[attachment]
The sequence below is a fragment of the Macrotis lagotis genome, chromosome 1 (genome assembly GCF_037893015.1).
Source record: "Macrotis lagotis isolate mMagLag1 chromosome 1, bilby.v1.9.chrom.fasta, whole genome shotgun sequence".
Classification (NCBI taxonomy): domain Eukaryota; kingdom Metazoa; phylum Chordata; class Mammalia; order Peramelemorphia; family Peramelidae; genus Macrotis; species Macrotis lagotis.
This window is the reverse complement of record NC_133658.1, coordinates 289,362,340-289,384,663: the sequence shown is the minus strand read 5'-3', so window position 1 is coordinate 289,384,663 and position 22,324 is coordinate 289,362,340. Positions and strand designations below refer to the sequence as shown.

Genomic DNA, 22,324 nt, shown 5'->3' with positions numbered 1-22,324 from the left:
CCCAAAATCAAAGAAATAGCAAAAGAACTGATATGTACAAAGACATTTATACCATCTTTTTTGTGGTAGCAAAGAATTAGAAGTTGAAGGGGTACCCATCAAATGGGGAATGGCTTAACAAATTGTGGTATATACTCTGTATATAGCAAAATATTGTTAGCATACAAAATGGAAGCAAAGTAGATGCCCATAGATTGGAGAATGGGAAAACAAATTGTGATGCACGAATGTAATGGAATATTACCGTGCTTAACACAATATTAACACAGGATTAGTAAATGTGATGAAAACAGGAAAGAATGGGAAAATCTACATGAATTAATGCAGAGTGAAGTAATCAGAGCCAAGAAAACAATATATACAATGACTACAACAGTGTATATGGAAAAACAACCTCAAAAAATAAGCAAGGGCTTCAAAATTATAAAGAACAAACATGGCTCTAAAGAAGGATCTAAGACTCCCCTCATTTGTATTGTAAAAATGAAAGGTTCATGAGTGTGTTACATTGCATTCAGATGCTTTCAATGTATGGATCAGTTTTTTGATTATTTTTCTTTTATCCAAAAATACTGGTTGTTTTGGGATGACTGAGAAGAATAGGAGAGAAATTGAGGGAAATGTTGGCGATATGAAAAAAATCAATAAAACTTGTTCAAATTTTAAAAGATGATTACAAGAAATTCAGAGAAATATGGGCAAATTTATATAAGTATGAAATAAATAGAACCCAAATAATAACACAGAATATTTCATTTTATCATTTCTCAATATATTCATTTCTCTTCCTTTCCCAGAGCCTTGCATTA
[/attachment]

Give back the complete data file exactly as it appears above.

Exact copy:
The sequence below is a fragment of the Macrotis lagotis genome, chromosome 1 (genome assembly GCF_037893015.1).
Source record: "Macrotis lagotis isolate mMagLag1 chromosome 1, bilby.v1.9.chrom.fasta, whole genome shotgun sequence".
Classification (NCBI taxonomy): domain Eukaryota; kingdom Metazoa; phylum Chordata; class Mammalia; order Peramelemorphia; family Peramelidae; genus Macrotis; species Macrotis lagotis.
This window is the reverse complement of record NC_133658.1, coordinates 289,362,340-289,384,663: the sequence shown is the minus strand read 5'-3', so window position 1 is coordinate 289,384,663 and position 22,324 is coordinate 289,362,340. Positions and strand designations below refer to the sequence as shown.

Genomic DNA, 22,324 nt, shown 5'->3' with positions numbered 1-22,324 from the left:
CCCAAAATCAAAGAAATAGCAAAAGAACTGATATGTACAAAGACATTTATACCATCTTTTTTGTGGTAGCAAAGAATTAGAAGTTGAAGGGGTACCCATCAAATGGGGAATGGCTTAACAAATTGTGGTATATACTCTGTATATAGCAAAATATTGTTAGCATACAAAATGGAAGCAAAGTAGATGCCCATAGATTGGAGAATGGGAAAACAAATTGTGATGCACGAATGTAATGGAATATTACCGTGCTTAACACAATATTAACACAGGATTAGTAAATGTGATGAAAACAGGAAAGAATGGGAAAATCTACATGAATTAATGCAGAGTGAAGTAATCAGAGCCAAGAAAACAATATATACAATGACTACAACAGTGTATATGGAAAAACAACCTCAAAAAATAAGCAAGGGCTTCAAAATTATAAAGAACAAACATGGCTCTAAAGAAGGATCTAAGACTCCCCTCATTTGTATTGTAAAAATGAAAGGTTCATGAGTGTGTTACATTGCATTCAGATGCTTTCAATGTATGGATCAGTTTTTTGATTATTTTTCTTTTATCCAAAAATACTGGTTGTTTTGGGATGACTGAGAAGAATAGGAGAGAAATTGAGGGAAATGTTGGCGATATGAAAAAAATCAATAAAACTTGTTCAAATTTTAAAAGATGATTACAAGAAATTCAGAGAAATATGGGCAAATTTATATAAGTATGAAATAAATAGAACCCAAATAATAACACAGAATATTTCATTTTATCATTTCTCAATATATTCATTTCTCTTCCTTTCCCAGAGCCTTGCATTA